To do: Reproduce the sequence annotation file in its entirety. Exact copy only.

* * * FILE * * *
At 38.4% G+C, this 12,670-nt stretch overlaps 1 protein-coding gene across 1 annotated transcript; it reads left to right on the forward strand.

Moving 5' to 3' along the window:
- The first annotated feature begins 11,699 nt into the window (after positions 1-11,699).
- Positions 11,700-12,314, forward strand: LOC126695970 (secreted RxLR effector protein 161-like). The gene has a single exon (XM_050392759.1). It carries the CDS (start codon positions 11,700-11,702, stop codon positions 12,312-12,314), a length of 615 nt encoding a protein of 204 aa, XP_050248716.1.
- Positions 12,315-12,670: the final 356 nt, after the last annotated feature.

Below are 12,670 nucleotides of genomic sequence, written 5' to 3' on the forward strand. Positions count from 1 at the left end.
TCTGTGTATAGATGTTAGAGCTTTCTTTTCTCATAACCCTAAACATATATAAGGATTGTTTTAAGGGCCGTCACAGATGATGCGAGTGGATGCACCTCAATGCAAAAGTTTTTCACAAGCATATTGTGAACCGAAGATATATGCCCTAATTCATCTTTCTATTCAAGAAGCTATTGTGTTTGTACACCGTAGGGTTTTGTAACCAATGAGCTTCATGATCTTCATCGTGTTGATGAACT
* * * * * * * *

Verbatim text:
At 38.4% G+C, this 12,670-nt stretch overlaps 1 protein-coding gene across 1 annotated transcript; it reads left to right on the forward strand.

Moving 5' to 3' along the window:
- The first annotated feature begins 11,699 nt into the window (after positions 1-11,699).
- Positions 11,700-12,314, forward strand: LOC126695970 (secreted RxLR effector protein 161-like). The gene has a single exon (XM_050392759.1). It carries the CDS (start codon positions 11,700-11,702, stop codon positions 12,312-12,314), a length of 615 nt encoding a protein of 204 aa, XP_050248716.1.
- Positions 12,315-12,670: the final 356 nt, after the last annotated feature.

Below are 12,670 nucleotides of genomic sequence, written 5' to 3' on the forward strand. Positions count from 1 at the left end.
TCTGTGTATAGATGTTAGAGCTTTCTTTTCTCATAACCCTAAACATATATAAGGATTGTTTTAAGGGCCGTCACAGATGATGCGAGTGGATGCACCTCAATGCAAAAGTTTTTCACAAGCATATTGTGAACCGAAGATATATGCCCTAATTCATCTTTCTATTCAAGAAGCTATTGTGTTTGTACACCGTAGGGTTTTGTAACCAATGAGCTTCATGATCTTCATCGTGTTGATGAACT